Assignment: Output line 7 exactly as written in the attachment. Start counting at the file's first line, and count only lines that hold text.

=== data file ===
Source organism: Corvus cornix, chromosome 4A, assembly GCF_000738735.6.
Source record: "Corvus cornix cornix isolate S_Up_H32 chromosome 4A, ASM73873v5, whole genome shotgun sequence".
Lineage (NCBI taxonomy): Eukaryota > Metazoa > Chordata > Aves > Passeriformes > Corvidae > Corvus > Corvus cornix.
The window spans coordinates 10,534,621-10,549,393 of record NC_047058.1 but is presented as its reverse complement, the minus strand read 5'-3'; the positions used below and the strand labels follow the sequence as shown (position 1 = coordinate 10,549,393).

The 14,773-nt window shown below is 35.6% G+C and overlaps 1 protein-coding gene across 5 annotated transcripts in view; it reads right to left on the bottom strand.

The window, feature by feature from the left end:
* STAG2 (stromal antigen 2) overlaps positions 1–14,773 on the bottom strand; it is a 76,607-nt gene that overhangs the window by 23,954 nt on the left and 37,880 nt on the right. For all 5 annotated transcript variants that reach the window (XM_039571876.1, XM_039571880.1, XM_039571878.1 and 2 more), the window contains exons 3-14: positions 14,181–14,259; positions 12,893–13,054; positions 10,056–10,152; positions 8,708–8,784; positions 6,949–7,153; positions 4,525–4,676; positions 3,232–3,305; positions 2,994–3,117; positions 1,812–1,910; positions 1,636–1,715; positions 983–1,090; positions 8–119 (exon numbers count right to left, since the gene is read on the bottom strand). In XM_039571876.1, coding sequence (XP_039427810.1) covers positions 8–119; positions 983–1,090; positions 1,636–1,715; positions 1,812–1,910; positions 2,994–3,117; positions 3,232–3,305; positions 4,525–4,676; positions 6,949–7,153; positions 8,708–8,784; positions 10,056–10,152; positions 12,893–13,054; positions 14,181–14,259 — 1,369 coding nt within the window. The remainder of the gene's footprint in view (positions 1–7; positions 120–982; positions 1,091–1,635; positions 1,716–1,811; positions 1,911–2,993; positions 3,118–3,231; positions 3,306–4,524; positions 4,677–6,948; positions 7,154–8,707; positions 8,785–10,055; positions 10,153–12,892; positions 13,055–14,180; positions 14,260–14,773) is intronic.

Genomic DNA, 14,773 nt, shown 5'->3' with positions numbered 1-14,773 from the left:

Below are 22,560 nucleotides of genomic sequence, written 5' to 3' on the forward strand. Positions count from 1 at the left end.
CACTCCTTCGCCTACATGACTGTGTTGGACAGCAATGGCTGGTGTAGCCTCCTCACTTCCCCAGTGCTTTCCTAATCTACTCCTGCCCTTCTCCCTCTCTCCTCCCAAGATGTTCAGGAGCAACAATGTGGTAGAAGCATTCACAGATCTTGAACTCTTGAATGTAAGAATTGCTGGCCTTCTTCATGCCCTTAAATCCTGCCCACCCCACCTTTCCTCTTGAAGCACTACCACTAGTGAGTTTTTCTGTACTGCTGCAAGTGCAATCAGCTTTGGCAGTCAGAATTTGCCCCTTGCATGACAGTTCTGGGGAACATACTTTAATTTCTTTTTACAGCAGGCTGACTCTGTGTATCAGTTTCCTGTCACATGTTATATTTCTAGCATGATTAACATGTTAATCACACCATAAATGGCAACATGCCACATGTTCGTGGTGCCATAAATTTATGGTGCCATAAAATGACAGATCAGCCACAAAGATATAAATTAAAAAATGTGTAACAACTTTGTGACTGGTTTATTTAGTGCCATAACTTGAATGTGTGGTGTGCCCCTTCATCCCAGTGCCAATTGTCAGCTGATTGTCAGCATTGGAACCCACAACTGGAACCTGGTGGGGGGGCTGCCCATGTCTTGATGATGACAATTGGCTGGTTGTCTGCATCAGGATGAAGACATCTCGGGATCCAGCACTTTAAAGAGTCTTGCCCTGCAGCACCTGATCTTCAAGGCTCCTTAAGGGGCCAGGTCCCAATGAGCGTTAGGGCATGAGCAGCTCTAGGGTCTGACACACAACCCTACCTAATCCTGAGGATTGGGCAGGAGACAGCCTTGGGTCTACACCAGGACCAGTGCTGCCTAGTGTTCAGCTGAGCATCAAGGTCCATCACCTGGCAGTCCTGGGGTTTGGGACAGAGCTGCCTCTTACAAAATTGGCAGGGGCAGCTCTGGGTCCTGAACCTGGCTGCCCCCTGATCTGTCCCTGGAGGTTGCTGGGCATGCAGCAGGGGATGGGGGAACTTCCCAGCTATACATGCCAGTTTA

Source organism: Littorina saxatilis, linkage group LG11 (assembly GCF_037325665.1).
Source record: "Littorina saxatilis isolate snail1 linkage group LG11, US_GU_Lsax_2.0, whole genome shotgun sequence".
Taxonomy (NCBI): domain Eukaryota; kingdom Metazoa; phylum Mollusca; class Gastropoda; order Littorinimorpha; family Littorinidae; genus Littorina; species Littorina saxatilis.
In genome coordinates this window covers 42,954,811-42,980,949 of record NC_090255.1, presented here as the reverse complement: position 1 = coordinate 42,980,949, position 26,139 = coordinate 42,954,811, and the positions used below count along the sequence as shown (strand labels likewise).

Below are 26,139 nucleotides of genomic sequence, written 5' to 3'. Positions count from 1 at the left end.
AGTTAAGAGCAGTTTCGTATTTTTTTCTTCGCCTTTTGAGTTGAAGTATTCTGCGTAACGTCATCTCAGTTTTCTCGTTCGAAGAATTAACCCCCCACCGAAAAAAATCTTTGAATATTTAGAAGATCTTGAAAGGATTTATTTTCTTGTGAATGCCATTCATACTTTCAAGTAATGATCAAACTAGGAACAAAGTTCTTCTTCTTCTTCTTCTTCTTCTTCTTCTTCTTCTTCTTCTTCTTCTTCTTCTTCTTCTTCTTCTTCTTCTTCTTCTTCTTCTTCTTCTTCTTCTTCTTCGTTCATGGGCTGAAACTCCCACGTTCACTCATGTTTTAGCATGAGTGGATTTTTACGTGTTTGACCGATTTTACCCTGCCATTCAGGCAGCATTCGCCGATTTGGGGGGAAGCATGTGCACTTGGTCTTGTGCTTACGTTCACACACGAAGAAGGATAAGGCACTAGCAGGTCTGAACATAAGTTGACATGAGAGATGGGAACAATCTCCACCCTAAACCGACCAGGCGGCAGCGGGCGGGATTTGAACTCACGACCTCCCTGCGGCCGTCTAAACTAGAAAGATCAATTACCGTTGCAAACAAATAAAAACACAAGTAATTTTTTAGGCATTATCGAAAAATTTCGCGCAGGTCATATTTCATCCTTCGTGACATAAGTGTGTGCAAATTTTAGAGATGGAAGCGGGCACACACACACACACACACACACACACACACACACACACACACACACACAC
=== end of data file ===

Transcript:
* STAG2 (stromal antigen 2) overlaps positions 1–14,773 on the bottom strand; it is a 76,607-nt gene that overhangs the window by 23,954 nt on the left and 37,880 nt on the right. For all 5 annotated transcript variants that reach the window (XM_039571876.1, XM_039571880.1, XM_039571878.1 and 2 more), the window contains exons 3-14: positions 14,181–14,259; positions 12,893–13,054; positions 10,056–10,152; positions 8,708–8,784; positions 6,949–7,153; positions 4,525–4,676; positions 3,232–3,305; positions 2,994–3,117; positions 1,812–1,910; positions 1,636–1,715; positions 983–1,090; positions 8–119 (exon numbers count right to left, since the gene is read on the bottom strand). In XM_039571876.1, coding sequence (XP_039427810.1) covers positions 8–119; positions 983–1,090; positions 1,636–1,715; positions 1,812–1,910; positions 2,994–3,117; positions 3,232–3,305; positions 4,525–4,676; positions 6,949–7,153; positions 8,708–8,784; positions 10,056–10,152; positions 12,893–13,054; positions 14,181–14,259 — 1,369 coding nt within the window. The remainder of the gene's footprint in view (positions 1–7; positions 120–982; positions 1,091–1,635; positions 1,716–1,811; positions 1,911–2,993; positions 3,118–3,231; positions 3,306–4,524; positions 4,677–6,948; positions 7,154–8,707; positions 8,785–10,055; positions 10,153–12,892; positions 13,055–14,180; positions 14,260–14,773) is intronic.